Up to date list of updates and changes to Google's search result algorithms for 2013.
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|#||Date||Update||Update type||Noticeable effect|
|10||Oct 4, 2013||Penguin 2.1 — (#5)||Data Refresh||1% of searches|
|9||Aug 20, 2013||Hummingbird||Ranking Signals||90%|
|8||Jul 18, 2013||Panda Recovery||Ranking Signals||No estimate given|
|7||Jun 27, 2013||Multi-week||Ranking Signals||No estimate given|
|6||Jun 11, 2013||"Payday Loan"||Ranking Signals||0.3% of En-US, 4% Turk|
|5||May 22, 2013||Penguin — 2.0 (#4)||Ranking Signals||2.3% of En-US searches|
|4||May 21, 2013||Domain Crowding||Ranking Signals||No estimate given|
|3||May 9, 2013||"Phantom"||Ranking Signals||No estimate given|
|2||Mar 14, 2013||Panda — #25||Data refresh||No estimate given|
|1||Jan 22, 2013||Panda — #24||Data refresh||1.2% of English searches|
Just another minor Penguin update announce by Matt Cutts via Twitter. Some lost rankings, others gained. All the signs of just another average Penguin data refresh.
At Google's 15th birthday event on September 26th, a massive change to Google's algorithm was announced. Later described by Google's Amit Singhal as the biggest change to Google's search algorithms since he joined the company in 2001, Hummingbird had already been running for a month prior to the announcement.
Hummingbird is another step towards the Semantic Web, in that it goes beyond simple keywords to understand the intent of search queries, and focuses on returning results based on contextual meaning of search terms as well.
The future of search is headed towards going beyond simple keywords; into a more conversational, verbose approach to finding information on the World Wide Web, in part due to the rise of mobile search. 90% of all searches are now said to be interpretted by Google somewhere along these more contextually interpretted lines, to at least some degree.
How Hummingbird affects web publishers is simple:
Although Google decided to put an end to confirming Panda updates after March's Panda 25, a new, "more finely targeted" Panda update was finally confirmed. This latest update reversed the punishment some borderline spammy websites suffered (sites with enough quality signals to be deemed of some value).
This update backed up what Matt Cutts said in May on YouTube, regarding Panda lessening its impact on gray area sites. A sigh of relief for many.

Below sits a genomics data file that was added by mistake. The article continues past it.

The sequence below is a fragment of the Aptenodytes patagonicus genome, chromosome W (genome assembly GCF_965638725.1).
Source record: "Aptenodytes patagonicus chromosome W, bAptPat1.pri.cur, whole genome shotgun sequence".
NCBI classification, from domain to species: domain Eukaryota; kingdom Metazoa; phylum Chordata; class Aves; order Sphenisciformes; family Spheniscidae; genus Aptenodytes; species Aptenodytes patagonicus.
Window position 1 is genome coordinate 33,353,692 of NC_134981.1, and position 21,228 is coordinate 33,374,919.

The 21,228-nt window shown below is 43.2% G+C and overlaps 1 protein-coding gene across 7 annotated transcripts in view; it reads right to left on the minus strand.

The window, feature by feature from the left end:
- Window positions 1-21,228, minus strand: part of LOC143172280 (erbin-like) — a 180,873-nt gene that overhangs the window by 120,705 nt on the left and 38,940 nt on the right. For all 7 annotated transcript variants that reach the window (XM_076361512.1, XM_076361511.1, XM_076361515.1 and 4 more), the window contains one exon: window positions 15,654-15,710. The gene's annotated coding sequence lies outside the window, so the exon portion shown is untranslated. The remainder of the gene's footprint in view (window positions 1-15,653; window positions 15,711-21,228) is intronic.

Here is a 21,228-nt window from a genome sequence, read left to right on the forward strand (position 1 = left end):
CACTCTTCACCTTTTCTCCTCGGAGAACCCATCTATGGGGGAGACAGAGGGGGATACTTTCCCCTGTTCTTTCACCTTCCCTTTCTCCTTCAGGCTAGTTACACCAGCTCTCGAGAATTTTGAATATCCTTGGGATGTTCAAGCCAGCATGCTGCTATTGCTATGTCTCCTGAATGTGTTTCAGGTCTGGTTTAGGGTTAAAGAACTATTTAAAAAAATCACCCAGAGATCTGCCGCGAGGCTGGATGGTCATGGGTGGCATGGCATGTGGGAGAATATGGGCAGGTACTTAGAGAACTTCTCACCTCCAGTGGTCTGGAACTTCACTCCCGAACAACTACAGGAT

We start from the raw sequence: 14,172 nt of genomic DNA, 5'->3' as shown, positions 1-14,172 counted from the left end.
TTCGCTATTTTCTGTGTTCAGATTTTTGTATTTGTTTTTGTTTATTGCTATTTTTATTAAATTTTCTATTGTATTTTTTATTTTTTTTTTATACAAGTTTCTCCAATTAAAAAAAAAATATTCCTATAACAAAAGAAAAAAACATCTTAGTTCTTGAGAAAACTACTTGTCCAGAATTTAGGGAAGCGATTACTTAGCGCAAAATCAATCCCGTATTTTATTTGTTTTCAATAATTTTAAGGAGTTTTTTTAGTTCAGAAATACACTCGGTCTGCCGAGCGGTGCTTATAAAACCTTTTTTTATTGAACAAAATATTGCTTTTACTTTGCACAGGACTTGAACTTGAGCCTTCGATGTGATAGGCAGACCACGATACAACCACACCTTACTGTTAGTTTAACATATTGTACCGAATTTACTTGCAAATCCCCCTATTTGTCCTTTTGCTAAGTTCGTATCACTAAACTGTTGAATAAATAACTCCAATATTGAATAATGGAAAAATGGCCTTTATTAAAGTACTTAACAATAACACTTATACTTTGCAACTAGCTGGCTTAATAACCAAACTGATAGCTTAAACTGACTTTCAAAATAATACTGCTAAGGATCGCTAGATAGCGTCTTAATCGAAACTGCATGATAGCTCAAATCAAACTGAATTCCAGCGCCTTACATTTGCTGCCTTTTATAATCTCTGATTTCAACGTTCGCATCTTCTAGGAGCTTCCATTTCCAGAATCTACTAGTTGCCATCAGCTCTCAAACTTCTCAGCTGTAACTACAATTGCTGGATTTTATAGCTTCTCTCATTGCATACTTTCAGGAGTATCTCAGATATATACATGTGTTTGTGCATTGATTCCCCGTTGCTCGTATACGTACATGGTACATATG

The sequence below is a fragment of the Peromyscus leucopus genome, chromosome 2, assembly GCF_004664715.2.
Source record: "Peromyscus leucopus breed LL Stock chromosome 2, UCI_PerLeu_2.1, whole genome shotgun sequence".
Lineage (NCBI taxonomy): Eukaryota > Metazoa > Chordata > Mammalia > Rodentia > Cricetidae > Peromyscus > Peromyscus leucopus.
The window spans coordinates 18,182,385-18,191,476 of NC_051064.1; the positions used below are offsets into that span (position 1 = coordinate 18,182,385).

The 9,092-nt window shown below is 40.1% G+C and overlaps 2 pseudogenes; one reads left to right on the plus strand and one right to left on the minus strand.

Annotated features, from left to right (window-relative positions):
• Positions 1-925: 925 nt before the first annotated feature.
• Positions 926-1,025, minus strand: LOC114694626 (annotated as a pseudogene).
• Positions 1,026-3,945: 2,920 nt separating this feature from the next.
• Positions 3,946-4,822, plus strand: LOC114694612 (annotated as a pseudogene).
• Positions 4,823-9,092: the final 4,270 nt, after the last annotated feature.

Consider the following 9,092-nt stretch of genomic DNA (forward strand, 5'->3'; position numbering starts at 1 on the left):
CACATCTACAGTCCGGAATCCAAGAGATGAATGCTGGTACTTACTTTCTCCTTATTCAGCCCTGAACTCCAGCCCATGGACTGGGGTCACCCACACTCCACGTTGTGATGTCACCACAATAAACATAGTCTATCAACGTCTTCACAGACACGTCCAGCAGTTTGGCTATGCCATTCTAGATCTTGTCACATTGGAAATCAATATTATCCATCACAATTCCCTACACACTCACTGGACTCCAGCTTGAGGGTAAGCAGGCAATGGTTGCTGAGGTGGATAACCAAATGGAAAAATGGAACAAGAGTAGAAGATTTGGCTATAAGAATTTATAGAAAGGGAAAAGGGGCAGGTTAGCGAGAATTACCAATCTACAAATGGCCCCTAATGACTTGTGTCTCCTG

Between mid-June and the beginning of July, many reported wildly fluctuating rankings. Matt Cutts made reference on Twitter to a "multi-week update"; however its purpose was unclear, and its effects appeared to be temporary, possibly due to Google testing algorithms.
On June 11, Google's Matt Cutts announced via Twitter that a new algorithm update had just begin to roll out to specifically target spammy websites in notoriously abusive industries such as payday loans and pornography. At SMX Advanced, Cutts said the new update would be going after black hat SEO tactics such as "illegal" link schemes
Penguin 2.0, a new generation of the Penguin webspam filter, was rolled out in May 2012. This fourth update to the Penguin algorithm, according to Google spokesman Matt Cutts, was meant to
go a little bit deeper and have a little bit more impact than the original version of Penguin, but didn't seem to be as big as many people expected.
According to Cutts, Penguin 2.0 evaluates websites for web spam for internal pages beyond to just the homepage of websites. This statement revealed the likelihood that the first generation of the Penguin algorithm analyzed backlinks of homepages only.
Penguin 2.0 affected 2.3% of English US searches, and impacted other languages internationally to various degrees.
The Domain Crowding Update was launched to tackle sequential results from the same domain from appearing in the search results. Google first made steps towards domain diversity back in in 2012, which successfully minimized domain clusters on first page of search results. This latest update focused of eliminating domain clusters deeper into the SERPs
Phantom was a content-focused update that resembled Panda, seemingly hitting sites with thin, affiliate, scraped, or low-quality content.
Many webmasters began reporting a drop in Google organic search traffic on May 8th. At first, the Penguin algorithm was the primary suspect responsible for the widespread fluctuations in the search results; however, on May 10th Google spokesman Matt Cutts denied via Twitter any Penguin activity that week.
The initial confusion surrounding the nature of this update earned it the name of Phantom, (coined by Glenn Gabe of hmtweb.com).
At a Search Marketing Expo (SMX) panel on March 11th, Google engineer and head of search spam Matt Cutts announced an upcoming Panda algorithm update due the following Friday the 15th or Monday the 18th.
On March 13th, Cutts disclosed that this would be the last manual Panda update before it would be integrated into Google's core algorithm.
Rather than having some huge change that happens on a given day, you're more likely in the future to see Panda deployed gradually as we're rebuilding the index, and so you're less likely to see these large scale sorts of changes.
After this last update, and Cutts's statement, it was expected that Panda would be integrated into the core algorithm as part of the continuously updating index, or Everflux; however, later in June at SMX Advanced, Cutts divulged that Panda was still being refreshed on a monthly basis, over a period of 10 days out of every 30.
The first official algorithm update of 2013 resulted in relatively little discussion within the search community—unlike an apparent change on January 17, which Google denied.
As Google's algorithms improve, search-friendly website rankings do as well. Learn about Springboard SEO's search engine optimization services.